The importance of voting
Published 10/16/02 at the Duke Chronicle
November’s election is right around the corner, and it is worth noting at this point that our system of elections is one of the defining features of our country. All too often, our democracy is taken for granted, especially by the young, and it is therefore essential to call on college students, the leaders and citizens of tomorrow and thus those with the most long-term stake in this country, to go and participate in the vote.
Young people aged 18-24 constitute almost 13% of the voting-eligible population yet only 7% of actual voters; barely a third of them voted in the 2000 election, whereas 72% of those over 65 voted. And of course, children don’t vote. Is it any wonder then that issues like Social Security and Medicare get far more attention and dollars than education and college tuition?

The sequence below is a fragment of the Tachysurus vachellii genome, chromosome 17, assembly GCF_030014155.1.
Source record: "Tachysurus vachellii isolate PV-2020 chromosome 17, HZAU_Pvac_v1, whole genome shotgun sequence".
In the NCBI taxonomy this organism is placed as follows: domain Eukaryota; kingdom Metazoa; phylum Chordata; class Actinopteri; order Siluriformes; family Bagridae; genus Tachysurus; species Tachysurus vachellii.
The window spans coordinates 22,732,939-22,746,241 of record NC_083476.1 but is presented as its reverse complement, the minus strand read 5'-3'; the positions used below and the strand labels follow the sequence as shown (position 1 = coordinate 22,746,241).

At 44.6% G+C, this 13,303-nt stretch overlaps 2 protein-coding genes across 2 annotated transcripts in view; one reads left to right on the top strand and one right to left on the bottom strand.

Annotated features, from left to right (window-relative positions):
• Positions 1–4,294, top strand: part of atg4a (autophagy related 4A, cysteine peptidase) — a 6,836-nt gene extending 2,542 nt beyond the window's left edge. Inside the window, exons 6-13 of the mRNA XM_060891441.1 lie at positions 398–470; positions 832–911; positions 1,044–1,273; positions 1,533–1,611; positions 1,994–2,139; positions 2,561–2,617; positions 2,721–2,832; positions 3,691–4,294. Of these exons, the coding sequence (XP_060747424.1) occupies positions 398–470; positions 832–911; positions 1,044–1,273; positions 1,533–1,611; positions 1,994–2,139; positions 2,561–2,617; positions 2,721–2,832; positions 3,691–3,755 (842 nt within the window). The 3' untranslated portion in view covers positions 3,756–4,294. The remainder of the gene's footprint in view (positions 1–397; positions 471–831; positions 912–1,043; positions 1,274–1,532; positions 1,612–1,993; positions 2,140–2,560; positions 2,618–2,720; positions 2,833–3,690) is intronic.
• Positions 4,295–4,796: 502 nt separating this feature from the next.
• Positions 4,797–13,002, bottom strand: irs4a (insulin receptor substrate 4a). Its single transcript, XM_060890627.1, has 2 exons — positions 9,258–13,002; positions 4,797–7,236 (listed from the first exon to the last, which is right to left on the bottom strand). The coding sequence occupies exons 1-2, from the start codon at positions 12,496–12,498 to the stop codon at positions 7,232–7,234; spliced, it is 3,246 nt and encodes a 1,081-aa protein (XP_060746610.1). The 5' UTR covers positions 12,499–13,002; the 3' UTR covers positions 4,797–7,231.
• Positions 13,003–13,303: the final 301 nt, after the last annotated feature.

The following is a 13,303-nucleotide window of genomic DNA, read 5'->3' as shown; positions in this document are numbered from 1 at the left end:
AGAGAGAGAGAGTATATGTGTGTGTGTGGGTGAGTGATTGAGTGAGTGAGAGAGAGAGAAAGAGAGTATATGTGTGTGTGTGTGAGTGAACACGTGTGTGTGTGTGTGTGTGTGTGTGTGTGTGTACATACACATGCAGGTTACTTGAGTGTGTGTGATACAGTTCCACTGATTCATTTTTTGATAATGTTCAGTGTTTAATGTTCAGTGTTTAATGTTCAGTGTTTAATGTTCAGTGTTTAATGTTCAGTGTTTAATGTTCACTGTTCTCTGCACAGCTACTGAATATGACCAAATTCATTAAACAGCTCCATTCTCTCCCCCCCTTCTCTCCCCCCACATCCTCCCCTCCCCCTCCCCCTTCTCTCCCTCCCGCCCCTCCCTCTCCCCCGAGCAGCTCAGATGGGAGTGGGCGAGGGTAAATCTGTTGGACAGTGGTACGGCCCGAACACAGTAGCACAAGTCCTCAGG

Apathy among the young for political participation bodes ill for future policymaking. Our common engagement in social and national policy is the bedrock for key decisions in all facets of life, large and small, and distinguishes our society in so many ways from other societies where repression is the rule. What a jarring contrast the last year has afforded us – on Sept. 11, firefighters in the citadel of a free society hurled themselves at death to save others, while this past March, officials in Saudi Arabia, the nest of Islamic fundamentalism, blocked girls from fleeing their burning school because they did not have their head-scarves on, condemning them to death by immolation. Every point of view is aired freely on
But I digress. The point to note is that our common engagement in our nation is something to be proud of, cherished, treasured, and most importantly, nourished with our continued participation. There are so many issues at stake. Beyond